Childrens Book Review of The Legend of the Poinsettia Retold and Illustrated by Tomie dePaola

by DerdriuMarriner

Poinsettias are perfect holiday plants. They bloom bright green and pretty red in December. “The Legend of the Poinsettia” charmingly covers their role as Holy Night’s fire flower.

Poinsettias (Euphorbia pulcherrima) are native to:
• Costa Rica and Nicaragua, possibly;
• Guatemala and Mexico, definitely.

The uncertainty of botanists and horticulturists as to exact bio-geographies arises from Central America’s:
• complex politico-economics;
• difficult terrain.

It does not get shared by Mesoamerican cultures. Locals exhibit considerable reticence at sharing information with outsiders, with peoples of recent, seasonal or temporary associations. It nevertheless follows that the world’s explorers and powerholders are persevering. So scientific advances and technological breakthroughs inevitably hold the winning hands that trump the world’s mysteries. It is the reason why biologists, if not bio-geographers, know Mexico’s iconic wildflower so well.

That knowledge base always may be expanded culturally and historically, through “The Legend of the Poinsettia.”

perfectly manicured poinsettia plant

Euphorbia pulcherrima cultivar
Euphorbia pulcherrima cultivar


Flora-lovers in the United States of America associate poinsettias with potted houseplants whose bracts become red, flowers bloom yellow, leaves remain green, and lifespan runs annually. Plant-lovers in Latin America contrastingly connect them with shrubs whose growth habit is unruly and whose life cycle is perennial. The differences honor culture-specific contexts of the flowering plant known as:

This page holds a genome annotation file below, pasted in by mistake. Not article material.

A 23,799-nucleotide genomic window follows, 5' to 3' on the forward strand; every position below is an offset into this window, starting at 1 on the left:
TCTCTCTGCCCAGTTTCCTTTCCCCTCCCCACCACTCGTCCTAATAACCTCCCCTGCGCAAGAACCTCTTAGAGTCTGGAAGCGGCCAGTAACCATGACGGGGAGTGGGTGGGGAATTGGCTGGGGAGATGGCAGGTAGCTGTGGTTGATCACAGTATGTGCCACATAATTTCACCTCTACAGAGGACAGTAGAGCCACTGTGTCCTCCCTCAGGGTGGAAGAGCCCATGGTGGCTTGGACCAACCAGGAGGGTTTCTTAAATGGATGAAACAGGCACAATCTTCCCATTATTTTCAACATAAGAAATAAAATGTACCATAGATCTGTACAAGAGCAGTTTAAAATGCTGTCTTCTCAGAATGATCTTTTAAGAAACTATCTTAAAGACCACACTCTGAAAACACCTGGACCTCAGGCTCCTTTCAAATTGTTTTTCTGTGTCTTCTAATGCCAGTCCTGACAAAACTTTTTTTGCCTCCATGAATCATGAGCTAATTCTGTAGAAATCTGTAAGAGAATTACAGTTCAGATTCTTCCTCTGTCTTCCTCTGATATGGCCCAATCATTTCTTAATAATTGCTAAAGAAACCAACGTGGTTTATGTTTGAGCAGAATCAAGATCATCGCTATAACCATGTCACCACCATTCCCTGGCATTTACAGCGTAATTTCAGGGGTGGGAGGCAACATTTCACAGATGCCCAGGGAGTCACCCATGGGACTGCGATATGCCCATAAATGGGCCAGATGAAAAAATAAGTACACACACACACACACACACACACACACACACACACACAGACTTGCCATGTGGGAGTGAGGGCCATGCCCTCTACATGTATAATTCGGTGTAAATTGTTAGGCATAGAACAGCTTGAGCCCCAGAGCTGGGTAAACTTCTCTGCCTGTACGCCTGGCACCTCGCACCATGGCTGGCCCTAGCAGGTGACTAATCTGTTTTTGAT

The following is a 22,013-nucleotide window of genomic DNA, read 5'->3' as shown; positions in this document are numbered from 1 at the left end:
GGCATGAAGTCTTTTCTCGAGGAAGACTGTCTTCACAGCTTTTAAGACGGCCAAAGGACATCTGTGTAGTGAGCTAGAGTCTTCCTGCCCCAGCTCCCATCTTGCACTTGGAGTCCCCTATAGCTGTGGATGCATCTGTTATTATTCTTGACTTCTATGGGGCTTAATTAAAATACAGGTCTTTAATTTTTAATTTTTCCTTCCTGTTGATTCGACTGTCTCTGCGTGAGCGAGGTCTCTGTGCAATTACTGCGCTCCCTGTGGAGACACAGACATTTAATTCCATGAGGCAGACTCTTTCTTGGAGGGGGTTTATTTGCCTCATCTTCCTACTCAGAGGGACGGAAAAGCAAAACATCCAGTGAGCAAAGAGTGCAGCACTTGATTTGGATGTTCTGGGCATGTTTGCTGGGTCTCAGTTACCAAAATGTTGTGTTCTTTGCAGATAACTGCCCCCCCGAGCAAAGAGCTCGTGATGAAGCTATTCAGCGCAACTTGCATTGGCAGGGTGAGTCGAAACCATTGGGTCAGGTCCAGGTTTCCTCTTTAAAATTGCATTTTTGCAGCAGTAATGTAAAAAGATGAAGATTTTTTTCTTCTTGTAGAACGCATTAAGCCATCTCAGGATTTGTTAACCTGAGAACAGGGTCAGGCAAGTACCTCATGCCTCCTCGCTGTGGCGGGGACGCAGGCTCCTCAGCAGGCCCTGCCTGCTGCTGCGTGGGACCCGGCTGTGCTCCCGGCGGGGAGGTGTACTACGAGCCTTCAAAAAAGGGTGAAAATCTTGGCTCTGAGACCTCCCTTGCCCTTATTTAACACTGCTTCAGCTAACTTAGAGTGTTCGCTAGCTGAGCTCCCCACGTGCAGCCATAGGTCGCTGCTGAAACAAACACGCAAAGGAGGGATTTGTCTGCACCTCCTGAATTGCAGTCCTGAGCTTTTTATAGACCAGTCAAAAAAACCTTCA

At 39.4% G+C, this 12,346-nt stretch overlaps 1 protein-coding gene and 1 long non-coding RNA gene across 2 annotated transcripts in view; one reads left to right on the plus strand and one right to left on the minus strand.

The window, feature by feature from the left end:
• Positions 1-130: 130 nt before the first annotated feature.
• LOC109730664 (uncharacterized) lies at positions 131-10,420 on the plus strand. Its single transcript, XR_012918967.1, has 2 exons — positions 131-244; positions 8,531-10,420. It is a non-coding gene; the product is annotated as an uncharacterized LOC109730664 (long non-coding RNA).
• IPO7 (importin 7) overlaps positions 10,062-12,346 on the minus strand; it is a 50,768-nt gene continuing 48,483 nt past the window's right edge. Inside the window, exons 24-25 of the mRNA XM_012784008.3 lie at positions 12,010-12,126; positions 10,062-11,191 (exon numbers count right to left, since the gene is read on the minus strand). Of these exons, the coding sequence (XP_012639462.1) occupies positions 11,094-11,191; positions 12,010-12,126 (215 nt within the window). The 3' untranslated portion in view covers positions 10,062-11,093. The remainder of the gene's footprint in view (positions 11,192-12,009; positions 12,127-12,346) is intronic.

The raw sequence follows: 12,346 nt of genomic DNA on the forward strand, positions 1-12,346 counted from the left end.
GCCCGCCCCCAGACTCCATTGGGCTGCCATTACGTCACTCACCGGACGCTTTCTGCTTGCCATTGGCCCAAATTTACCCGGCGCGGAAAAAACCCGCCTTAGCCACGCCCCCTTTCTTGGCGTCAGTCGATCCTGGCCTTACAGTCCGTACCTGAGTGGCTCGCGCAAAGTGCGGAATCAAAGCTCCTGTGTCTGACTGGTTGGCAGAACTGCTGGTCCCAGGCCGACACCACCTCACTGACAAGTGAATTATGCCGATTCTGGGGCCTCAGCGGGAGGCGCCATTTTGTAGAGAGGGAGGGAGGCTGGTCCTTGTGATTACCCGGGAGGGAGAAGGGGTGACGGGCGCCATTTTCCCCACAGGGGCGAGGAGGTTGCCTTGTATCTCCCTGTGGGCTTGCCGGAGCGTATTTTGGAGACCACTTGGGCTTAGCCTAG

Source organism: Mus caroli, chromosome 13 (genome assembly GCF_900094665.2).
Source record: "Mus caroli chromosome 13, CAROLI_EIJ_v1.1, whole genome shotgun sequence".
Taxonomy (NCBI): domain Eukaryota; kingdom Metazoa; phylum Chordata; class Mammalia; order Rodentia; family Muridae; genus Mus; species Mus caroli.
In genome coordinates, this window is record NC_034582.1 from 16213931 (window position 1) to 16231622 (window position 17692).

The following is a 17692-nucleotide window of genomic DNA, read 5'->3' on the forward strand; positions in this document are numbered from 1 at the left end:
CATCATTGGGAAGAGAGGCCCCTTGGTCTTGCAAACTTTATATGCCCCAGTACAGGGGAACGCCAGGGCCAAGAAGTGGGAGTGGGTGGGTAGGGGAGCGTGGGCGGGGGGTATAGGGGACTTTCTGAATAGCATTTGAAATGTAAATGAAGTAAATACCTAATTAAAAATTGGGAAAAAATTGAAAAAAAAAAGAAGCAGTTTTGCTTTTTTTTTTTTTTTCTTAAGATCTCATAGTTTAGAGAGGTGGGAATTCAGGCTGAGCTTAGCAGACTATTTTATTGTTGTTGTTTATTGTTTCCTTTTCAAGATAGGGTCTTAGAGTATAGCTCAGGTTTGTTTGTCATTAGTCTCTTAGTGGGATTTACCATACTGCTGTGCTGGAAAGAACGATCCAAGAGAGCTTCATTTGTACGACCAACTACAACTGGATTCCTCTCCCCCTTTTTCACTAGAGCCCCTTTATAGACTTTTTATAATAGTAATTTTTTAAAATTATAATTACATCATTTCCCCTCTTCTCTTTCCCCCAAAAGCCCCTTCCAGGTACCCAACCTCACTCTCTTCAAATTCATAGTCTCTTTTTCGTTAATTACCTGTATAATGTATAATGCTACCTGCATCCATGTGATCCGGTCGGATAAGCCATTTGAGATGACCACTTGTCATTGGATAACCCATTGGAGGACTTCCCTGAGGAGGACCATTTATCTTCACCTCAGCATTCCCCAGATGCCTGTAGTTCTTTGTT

• Christmas flower, fire flower, flower of the Holy Night, painted leaves, and poinsettia in English;
  • Cuetlaxochitl (“residue flower”) in central Mexico’s Nahuatl language;
  • Estrella federal (“federal flower”), flor de fuego (“fire flower”), flor de Navidad (“Nativity flower”), noche buena (“Holy Night”), pascuero (“Easter [plant]”), and pastora (“shepherd [plant]”) in Spanish;
  • Euphorbia pulcherrima (Euphorbos’s most beautiful [plant]) in binomial (“two-name”) nomenclature.


In "The Legend of the Poinsettia," Lucida, distraught over tangling the weaving for baby Jesus' blanket, picks a tangle of wild poinsettias to leave at the church altar:

In its native homelands of Mexico and Central America, poinsettia is familiar in wild habitats.
Belize, eastern coast, Central America
Belize, eastern coast, Central America


A Mexican legend begins with:

  • Lucida assisting her parents and -- with siblings Lupe and Paco -- restocking the Virgin of Guadalupe’s shrine candles;
  • Mama Martínez cleaning house and making tortillas;
  • Papa farming with Pepito the donkey.

The family comes to all of San Gabriel’s fiestas, holy days, and Masses. Padre Alvarez gets Lucida and Mama to buy and rainbow-dye super-fine wool for weaving the Baby Jesus figure’s Christmas blanket. But Señora Gomez gives Lucida the news of:

  • Papa and Tía Carmen leaving with super-sick Mama;
  • The present remaining unfinished.

Lucida is worried about Jesus’s gift. She leaves tangled weeds at San Gabriel’s manger. Jesus transforms them into Holy Night’s flaming red starred poinsettias every Christmas thenceforth.


In "The Legend of the Poinsettia," Lucida and her siblings Lupe and Paco help their parents to restock the Virgin of Guadalupe's shrine candles:

Original Picture of Our Lady of Guadalupe (also known as the Virgin of Guadalupe) shown in Basilica of Our Lady of Guadalupe in México City
Nueva Basílica de Nuestra Señora de Guadalupe
Nueva Basílica de Nuestra Señora de Guadalupe



The Legend of the Poinsettia can be found under many Christmas trees. This “must-own," 1994-published book counts among standard decorations and props of:

  • Advent;
  • Christmas;
  • Epiphany.

Its characters, dialogue, and plot express the simple eloquence of Mexican mountain village life structured around:

  • Church;
  • Community;
  • Crops;
  • Family.

It represents the sublime collaboration of:  

  • Patrick Collins, as designer;